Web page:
The EU Commission has fined banks Credit Agricole, HSBC and JPMorgan Chase for their part in a cartel to fix the price of financial benchmarks linked to the euro. Three other banks were already fined.

Fines totalling 485 million euros ($520 million) had been imposed on French bank Credite Agricole, Britain’s HSBC and US investment bank  JP Morgan for “participating in a cartel in euro interest rate derivatives,” the EU’s executive  Commission said in a statement Wednesday.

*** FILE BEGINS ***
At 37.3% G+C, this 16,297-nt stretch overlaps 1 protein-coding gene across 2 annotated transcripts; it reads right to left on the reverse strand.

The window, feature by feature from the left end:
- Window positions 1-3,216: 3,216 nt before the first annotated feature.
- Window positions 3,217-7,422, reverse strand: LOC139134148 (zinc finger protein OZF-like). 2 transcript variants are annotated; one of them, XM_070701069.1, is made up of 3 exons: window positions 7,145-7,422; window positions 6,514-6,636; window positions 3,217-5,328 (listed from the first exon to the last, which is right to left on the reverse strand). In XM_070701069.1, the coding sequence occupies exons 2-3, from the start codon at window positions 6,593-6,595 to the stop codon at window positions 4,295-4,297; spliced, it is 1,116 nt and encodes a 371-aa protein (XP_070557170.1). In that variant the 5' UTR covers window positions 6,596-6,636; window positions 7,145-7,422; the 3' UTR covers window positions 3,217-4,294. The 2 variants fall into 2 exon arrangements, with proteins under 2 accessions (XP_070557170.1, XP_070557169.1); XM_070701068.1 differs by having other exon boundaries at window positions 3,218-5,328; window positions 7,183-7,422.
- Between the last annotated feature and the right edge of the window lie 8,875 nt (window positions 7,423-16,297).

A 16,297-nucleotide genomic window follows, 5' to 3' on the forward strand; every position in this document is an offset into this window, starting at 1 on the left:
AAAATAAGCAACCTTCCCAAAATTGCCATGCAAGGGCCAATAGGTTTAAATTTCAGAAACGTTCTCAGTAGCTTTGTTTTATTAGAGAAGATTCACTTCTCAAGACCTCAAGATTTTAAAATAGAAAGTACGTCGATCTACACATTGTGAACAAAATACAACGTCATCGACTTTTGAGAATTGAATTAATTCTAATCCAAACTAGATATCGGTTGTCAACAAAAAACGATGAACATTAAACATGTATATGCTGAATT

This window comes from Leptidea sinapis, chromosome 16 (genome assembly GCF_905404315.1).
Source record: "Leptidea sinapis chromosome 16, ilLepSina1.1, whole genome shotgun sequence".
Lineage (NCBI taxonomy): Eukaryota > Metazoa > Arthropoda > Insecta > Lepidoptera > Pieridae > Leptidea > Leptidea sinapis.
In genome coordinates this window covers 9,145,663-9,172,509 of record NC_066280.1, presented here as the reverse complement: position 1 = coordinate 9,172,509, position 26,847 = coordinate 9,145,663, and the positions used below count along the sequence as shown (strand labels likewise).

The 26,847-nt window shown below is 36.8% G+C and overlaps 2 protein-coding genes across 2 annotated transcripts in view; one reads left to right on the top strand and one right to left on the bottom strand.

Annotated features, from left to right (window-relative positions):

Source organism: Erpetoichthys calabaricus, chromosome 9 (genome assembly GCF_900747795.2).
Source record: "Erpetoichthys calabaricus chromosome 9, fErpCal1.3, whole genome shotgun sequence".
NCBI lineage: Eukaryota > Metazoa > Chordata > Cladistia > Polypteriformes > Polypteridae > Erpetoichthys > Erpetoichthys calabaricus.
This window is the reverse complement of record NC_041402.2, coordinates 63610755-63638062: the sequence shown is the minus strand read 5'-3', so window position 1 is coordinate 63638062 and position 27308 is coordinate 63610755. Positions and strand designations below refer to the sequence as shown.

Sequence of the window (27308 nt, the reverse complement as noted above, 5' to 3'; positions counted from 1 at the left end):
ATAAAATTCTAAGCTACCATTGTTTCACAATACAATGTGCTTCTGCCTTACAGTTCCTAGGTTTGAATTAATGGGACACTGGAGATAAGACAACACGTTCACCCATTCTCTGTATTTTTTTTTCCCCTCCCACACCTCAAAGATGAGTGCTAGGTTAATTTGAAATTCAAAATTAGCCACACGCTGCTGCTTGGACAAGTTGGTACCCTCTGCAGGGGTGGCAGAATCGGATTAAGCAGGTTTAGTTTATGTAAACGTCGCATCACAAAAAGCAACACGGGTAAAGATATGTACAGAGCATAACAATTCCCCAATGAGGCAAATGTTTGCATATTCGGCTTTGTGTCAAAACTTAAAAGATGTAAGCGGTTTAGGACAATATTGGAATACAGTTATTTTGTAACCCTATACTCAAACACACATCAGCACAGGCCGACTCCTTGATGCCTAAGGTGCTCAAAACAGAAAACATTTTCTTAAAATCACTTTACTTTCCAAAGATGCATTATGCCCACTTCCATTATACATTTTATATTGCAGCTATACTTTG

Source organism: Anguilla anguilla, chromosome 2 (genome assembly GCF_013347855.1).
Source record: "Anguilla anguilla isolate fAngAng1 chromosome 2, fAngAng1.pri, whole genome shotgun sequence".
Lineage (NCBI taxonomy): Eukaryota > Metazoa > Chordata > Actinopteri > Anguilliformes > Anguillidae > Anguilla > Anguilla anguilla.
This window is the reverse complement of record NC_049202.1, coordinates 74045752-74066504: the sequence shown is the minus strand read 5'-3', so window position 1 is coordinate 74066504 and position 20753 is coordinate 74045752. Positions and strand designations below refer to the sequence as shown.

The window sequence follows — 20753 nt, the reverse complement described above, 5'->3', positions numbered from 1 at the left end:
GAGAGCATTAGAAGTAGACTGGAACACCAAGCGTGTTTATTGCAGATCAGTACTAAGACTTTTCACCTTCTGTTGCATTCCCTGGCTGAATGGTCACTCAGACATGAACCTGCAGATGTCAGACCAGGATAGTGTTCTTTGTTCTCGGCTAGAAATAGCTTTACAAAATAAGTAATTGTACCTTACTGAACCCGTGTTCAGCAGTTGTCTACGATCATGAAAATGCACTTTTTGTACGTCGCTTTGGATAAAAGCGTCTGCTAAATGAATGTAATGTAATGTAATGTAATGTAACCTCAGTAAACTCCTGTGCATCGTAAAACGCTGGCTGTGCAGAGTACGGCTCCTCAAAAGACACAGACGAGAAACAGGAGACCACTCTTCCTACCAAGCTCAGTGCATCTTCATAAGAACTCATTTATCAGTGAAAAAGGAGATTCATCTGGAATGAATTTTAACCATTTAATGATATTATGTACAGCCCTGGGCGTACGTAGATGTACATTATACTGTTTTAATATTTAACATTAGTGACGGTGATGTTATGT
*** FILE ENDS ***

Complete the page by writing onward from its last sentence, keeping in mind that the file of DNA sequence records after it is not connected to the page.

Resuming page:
They were part of a seven-bank cartel that colluded between September 2005 and May 2008 to distort the Euribor benchmark interest rate used to reflect the cost of interbank lending.

“Today’s message sends a clear message: banks and all companies have to respect EU rules,” said the EU’s Competition Commissioner Margarethe Vestager at a news briefing.

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